Advent 3B - Rejoice always


Isaiah 61:1-4, 8-11
The spirit of the Lord God is upon me,
  because the Lord has anointed me;
 he has sent me to bring good news to the oppressed,
  to bind up the brokenhearted,
 to proclaim liberty to the captives,
  and release to the prisoners;
to proclaim the year of the Lord’s favor,
  and the day of vengeance of our God;
  to comfort all who mourn;
to provide for those who mourn in Zion—
  to give them a garland instead of ashes,
 the oil of gladness instead of mourning,
  the mantle of praise instead of a faint spirit.
 They will be called oaks of righteousness,
  the planting of the Lord, to display his glory.
They shall build up the ancient ruins,
  they shall raise up the former devastations;
 they shall repair the ruined cities,
  the devastations of many generations.
For I the Lord love justice,
  I hate robbery and wrongdoing;
 I will faithfully give them their recompense,
  and I will make an everlasting covenant with them.
Their descendants shall be known among the nations,
  and their offspring among the peoples;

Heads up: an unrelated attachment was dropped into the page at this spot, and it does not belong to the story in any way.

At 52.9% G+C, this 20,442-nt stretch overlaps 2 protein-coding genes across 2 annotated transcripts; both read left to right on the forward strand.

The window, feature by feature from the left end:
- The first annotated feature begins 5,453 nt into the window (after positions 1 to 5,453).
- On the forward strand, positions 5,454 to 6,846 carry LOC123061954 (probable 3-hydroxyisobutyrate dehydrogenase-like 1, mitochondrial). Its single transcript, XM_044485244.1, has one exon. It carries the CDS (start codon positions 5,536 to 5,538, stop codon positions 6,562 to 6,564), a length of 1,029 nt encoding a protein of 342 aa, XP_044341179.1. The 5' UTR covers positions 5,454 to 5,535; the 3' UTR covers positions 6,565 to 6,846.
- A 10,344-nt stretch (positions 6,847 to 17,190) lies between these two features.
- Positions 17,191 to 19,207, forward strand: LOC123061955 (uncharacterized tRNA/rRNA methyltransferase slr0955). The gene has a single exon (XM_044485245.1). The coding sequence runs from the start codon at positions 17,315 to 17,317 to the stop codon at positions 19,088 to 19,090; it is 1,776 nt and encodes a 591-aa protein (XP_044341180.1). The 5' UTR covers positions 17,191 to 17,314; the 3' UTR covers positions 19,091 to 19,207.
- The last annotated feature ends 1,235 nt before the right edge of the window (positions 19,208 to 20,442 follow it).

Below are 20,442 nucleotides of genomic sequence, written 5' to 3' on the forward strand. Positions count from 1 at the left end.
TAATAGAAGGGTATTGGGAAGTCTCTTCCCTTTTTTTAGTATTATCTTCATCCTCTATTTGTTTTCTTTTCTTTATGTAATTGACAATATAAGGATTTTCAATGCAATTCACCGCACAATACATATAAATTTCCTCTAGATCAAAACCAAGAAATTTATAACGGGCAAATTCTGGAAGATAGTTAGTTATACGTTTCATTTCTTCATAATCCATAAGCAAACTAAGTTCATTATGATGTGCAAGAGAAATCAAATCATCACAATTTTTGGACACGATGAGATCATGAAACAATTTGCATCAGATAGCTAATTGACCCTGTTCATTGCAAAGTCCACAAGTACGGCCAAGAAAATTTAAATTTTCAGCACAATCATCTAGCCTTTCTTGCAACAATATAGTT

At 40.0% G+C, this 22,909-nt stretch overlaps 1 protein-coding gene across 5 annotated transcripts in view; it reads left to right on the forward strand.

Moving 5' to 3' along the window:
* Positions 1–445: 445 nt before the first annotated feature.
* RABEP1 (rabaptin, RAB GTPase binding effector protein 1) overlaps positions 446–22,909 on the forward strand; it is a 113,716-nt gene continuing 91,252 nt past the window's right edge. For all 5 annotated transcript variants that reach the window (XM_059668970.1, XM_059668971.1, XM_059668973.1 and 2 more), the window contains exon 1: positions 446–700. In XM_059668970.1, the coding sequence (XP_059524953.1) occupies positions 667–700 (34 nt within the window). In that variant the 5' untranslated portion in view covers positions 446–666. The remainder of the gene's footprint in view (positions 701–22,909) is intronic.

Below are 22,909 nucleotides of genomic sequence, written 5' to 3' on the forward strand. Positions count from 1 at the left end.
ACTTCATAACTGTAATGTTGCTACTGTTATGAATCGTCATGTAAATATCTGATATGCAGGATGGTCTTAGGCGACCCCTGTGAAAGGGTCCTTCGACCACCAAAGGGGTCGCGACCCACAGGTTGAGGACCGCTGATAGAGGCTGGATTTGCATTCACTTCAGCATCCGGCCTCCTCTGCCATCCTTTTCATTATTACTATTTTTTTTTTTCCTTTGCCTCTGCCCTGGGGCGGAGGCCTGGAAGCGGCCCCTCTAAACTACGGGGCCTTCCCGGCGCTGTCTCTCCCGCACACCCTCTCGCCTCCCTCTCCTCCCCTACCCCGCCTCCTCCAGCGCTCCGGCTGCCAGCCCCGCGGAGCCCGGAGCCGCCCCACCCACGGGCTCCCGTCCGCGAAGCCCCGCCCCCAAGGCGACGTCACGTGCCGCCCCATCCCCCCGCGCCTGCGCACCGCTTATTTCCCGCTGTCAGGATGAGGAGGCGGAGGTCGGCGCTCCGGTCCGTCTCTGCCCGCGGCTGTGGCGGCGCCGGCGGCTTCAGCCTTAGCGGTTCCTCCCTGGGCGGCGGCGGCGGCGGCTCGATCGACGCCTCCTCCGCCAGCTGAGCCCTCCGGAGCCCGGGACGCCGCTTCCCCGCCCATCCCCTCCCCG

all who see them shall acknowledge
  that they are a people whom the Lord has blessed.
I will greatly rejoice in the Lord,
  my whole being shall exult in my God;
 for he has clothed me with the garments of salvation,
  he has covered me with the robe of righteousness,
 as a bridegroom decks himself with a garland,
  and as a bride adorns herself with her jewels.
For as the earth brings forth its shoots,
  and as a garden causes what is sown in it to spring up,
 so the Lord God will cause righteousness and praise
  to spring up before all the nations.

1 Thessalonians 5:16-24
Rejoice always, pray without ceasing, give thanks in all circumstances; for this is the will of God in Christ Jesus for you. Do not quench the Spirit. Do not despise the words of prophets, but test everything; hold fast to what is good; abstain from every form of evil. May the God of peace himself sanctify you entirely; and may your spirit and soul and body be kept sound and blameless at the coming of our Lord Jesus Christ. The one who calls you is faithful, and he will do this.

John 1:6-8, 19-28